Gallbladder Removal –

Band-Aid Therapy


“Health is worth more than learning.”
Thomas Jefferson

There are no parts of our body that we don't need. All have a function, even if we don't understand all it does. Doctors frequently remove organs saying "you can live perfectly well without it". If that statement were true, we wouldn't have had the organ in the first place! The saying "The Mother Nature doesn't make no mistakes!" is correct here. While it is true that the body learns to adapt to the loss, it does it by placing a burden on another organ or system. Believe me, the body knows the difference.

Every 10 years or so there is a "fad" surgery. First it was tonsillectomies. Doctors convinced parents that tonsils were simply a nuisance and that a child with frequently swollen or infected tonsils was better off without them.

Then the next fad was appendectomies. Again, the poor little appendix was given the sentence of "no use in the body" and quickly excised. While it is true that a badly infected or ruptured appendix can have serious repercussions in the body, and possibly even death, it is still a necessary organ.

Then it was hysterectomies, then colon resections for weight loss, and now gallbladders (and even more recently stomach stapling). Although all the above surgeries are performed still today, they are now "old hat" and just accepted. What creates a "fad" surgery is a concurrent rise in health issues related to that organ along with new techniques to safely eliminate the offending organ.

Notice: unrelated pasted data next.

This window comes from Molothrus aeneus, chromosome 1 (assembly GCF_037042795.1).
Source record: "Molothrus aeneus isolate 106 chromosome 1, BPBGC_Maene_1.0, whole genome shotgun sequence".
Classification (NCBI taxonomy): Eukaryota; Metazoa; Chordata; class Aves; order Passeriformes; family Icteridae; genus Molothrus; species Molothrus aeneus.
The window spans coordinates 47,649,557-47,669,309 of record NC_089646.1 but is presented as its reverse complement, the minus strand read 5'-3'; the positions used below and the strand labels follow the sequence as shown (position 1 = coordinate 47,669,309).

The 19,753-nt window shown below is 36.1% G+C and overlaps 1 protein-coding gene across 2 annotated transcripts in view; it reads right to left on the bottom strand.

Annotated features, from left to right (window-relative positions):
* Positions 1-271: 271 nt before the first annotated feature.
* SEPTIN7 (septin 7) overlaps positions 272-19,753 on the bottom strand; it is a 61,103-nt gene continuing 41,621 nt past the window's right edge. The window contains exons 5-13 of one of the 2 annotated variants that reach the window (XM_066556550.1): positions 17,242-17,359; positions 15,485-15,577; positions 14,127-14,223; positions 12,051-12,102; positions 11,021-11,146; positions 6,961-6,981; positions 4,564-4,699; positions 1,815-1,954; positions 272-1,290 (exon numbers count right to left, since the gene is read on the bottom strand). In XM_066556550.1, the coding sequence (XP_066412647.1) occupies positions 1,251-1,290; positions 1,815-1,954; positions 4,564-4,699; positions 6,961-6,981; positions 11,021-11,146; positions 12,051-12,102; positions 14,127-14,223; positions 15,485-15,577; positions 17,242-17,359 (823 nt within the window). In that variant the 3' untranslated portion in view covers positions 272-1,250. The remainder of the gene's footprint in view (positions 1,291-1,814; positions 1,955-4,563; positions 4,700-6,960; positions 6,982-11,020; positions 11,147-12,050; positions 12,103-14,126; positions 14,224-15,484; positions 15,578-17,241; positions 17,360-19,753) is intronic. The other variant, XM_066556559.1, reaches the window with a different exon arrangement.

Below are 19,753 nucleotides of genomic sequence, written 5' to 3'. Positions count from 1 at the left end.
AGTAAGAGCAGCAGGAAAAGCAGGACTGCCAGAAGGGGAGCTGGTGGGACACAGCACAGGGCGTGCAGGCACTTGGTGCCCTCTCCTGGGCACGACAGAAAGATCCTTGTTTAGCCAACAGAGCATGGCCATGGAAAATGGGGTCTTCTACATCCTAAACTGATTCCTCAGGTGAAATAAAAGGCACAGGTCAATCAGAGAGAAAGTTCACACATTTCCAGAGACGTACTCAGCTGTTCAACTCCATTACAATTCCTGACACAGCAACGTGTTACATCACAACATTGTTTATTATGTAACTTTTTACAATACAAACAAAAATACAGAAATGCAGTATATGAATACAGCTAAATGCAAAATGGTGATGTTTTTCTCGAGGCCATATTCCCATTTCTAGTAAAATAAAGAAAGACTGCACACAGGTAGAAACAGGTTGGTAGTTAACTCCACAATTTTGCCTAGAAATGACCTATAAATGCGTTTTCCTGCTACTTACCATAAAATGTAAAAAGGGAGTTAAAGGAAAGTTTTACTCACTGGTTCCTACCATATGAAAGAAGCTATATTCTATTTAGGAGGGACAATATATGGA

It's wonderful that we have developed these great techniques since in rare instances a life could be in jeopardy without them. But what is continually ignored, is what goes wrong in the first place. Why has there been an increase in these health issues?

Cholecystectomies (gallbladder removal) are the trend one today. Doctors brag about how many hundreds or thousands of cholecystectomies they do each year. In these cases it is obvious that the removal of the sac or debris will do nothing about the cause of the problem. Instead old, thick bile, sludge, crystals, and debris will continue to build up in the ducts, and even up into the liver. Without a gallbladder, fat digestion will be impaired for the rest of your life. Unless and until you address the cause of the problem, you will continue to suffer from indigestion, nausea, cramps, and more.

If you catch the condition before infection, you can easily clean up the system and flush most of the stale bile, crystals, and even small gallstones. If you have already had your gallbladder removed, the same procedure must still be performed. That is the critical point. Whether you have already had surgery or not, this cleanup is a must. And it must be followed up with proper diet and phytonutrients to help keep the bile thin for smooth delivery to the intestines. In my opinion, if you have already had surgery, these procedures are just as critical as if you were trying to save your gallbladder. But if you still have your gallbladder, cholecystectomy (gallbladder removal) makes no sense unless you have infection, gangrene, or problems that are spreading to the pancreas. Gallbladder removal without addressing the underlying causes of the problem often initiates the beginning of even more serious health problems.

So since gallbladder issues are on the rise today, we need to look at the why. Not having the constant reminder (for example stomach pain or nausea after eating) is nice, but what about the problem? The why has to do with a lifestyle of rich foods, processed foods, fake fats in our foods, stress and overall a lifestyle that is not supportive of vital health.